Lazy summer weekends jolted by athletesWritten by Roger Holliday Claudia Fischer | | email@example.com
Summer weekends in the North Woods of Michigan are generally pretty tame affairs.
Flatlanders from downstate take over their cottages and cabins. ORVers and motorcyclists buzz the forest trails in increasing cacophony and profusion. The deer, the grouse, the wild turkeys … and the occasional bear … cover their ears and run for cover in the forest undergrowth.
We drive into nearby Mio to stock up on supplies for the week. Breakfast is at the Branch Cafe, where the friendly waitress puts in our orders without asking. Make our weekly trek to the landfill — as there’s no trash pick-up around these parts. And then, if we’re lucky, there’s a music festival or craft show to drop in on.
But last weekend was something else: Two days of nonstop action rarely experienced here above the Tension Line.
It all started benignly enough with a kindly invite from our neighbors to a Saturday afternoon family reunion, birthday party and backyard barbecue.
Pati and Donny Davis, year-round Luzerne residents who manage to keep themselves backbreakingly busy repairing and restoring log cabins and painting and designing residential interiors, also happen to be very good people. Taking in rescue greyhounds, nurturing retired racehorses and, when time, work and Pati permit, Donny also plays a mean guitar with bands of world renown.
This particular reunion was guaranteed to be something very special, as Pati’s niece, Geena Gall, and her family were coming up from their home in Grand Blanc for the occasion.
Gall just happens to be an All American, two-time NCAA National 800 meter track star who graduated this year from the University of Michigan. She’s now a newly minted Nike signee, member of the Oregon Track Club Elite and has just completed her first European tour, winning and placing in Italy and Belgium.
In August, she’s going back to Europe to compete in the World Track and Field Championships in Berlin and has promised (time permitting) to send us exclusive reports!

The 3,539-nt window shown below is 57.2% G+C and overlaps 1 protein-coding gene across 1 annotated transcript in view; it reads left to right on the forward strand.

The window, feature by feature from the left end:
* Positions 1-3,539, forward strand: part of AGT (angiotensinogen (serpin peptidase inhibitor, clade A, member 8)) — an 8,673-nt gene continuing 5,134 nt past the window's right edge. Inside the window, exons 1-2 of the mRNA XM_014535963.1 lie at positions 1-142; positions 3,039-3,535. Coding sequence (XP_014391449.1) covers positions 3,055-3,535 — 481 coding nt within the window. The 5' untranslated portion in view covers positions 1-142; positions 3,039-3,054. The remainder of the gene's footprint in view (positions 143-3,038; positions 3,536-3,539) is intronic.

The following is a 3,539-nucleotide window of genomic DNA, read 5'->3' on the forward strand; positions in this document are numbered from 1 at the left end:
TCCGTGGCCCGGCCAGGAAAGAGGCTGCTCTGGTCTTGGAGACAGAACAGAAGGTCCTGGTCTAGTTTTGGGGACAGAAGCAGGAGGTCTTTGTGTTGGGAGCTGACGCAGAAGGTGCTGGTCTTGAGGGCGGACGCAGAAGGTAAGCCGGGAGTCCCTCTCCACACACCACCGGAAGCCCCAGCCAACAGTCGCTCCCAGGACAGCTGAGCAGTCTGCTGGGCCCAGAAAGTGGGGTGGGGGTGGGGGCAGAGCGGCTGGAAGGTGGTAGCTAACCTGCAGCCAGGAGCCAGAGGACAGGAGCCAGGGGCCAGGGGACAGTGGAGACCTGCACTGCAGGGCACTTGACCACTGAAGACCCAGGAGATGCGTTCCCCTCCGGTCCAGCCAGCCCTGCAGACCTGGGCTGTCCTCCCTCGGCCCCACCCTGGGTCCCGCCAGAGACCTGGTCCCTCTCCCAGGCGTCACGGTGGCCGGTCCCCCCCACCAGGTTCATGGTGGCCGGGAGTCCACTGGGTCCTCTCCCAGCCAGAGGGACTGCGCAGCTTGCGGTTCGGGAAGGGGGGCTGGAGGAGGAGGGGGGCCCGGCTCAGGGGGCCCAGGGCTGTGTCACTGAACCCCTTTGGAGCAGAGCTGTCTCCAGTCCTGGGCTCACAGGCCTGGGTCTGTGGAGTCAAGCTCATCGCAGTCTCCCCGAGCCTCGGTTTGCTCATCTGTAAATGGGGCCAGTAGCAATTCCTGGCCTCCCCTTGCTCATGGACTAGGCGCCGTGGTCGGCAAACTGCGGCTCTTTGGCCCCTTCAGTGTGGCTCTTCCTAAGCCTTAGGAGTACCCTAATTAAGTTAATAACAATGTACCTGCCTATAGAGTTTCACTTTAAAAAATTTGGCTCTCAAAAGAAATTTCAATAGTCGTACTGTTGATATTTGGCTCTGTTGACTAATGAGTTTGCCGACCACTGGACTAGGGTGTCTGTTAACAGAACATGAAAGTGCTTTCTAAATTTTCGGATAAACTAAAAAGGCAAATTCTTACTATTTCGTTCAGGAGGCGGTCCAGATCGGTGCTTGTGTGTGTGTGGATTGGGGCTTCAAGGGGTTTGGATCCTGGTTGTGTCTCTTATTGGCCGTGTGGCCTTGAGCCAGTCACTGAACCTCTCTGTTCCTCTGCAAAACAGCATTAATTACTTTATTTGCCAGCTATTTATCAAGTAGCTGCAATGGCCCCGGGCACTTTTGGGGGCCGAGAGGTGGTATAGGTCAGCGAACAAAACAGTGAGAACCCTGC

As a frustrated athlete, I could hardly wait to meet her — especially as Aunt Pati has been keeping us appraised of her successes via e-mail and over our split-rail fence for the past couple of years.
When the Galls finally arrived (a little late due to Geena’s running in a benefit mile through the streets of Charlevoix), she was low key, lovely…and seemed totally unfazed by her amazing accomplishments. She’s also looking at several more years of top level international competition including the Olympics in 2012 … or so she signed her autograph: “To one of my biggest fans. See you in London in 2012.” I hope so.
Anyway, the planned barbecue had to be abandoned due to sudden torrential rains, so we all raced off down the dirt roads to the Ma Deeter’s eatery and drinkery, where we ate unhealthy food, danced to a rousing country band and returned in a fine state of afterglow!
Next morning, instead of a sleep-in Sunday like most sensible North Woodsmen, we were up at crack of dawn (6 a.m.!) to drive an hour to Cooke Dam on the Au Sable River to watch the Smuteks — owners of the local body repair shop in Luzerne — compete in the “world’s most grueling canoe marathon.”
The Au Sable River Weyerhaeuser Canoe Marathon is a daring and sometimes dangerous 120-mile dash through the night from Grayling to Oscoda along a thousand twisty, snaggy and often shallow water turns, with six tricky portages thrown in for good measure.
This year, some 90 two-person teams turned up from 20 states, including Alaska, three Canadian provinces and Belize, paddling 60 to 70 strokes a minute for 15 hours or more before 75 of them managed to reach the finish line.
We’re happy to report that all our Smuteks — father, son and daughter — completed the course. Patriarch Frank, who injured an arm in Mio but kept paddling for nine more hours despite his injury, finished in 57th spot. Not bad for a man 75 years young … and it typifies for us what canoe marathons are all about. Guts. Spirit. Hard training. An abiding love of competition. And camaraderie.
And that’s hard to beat.
E-mail Roger Holliday and Claudia Fischer at firstname.lastname@example.org.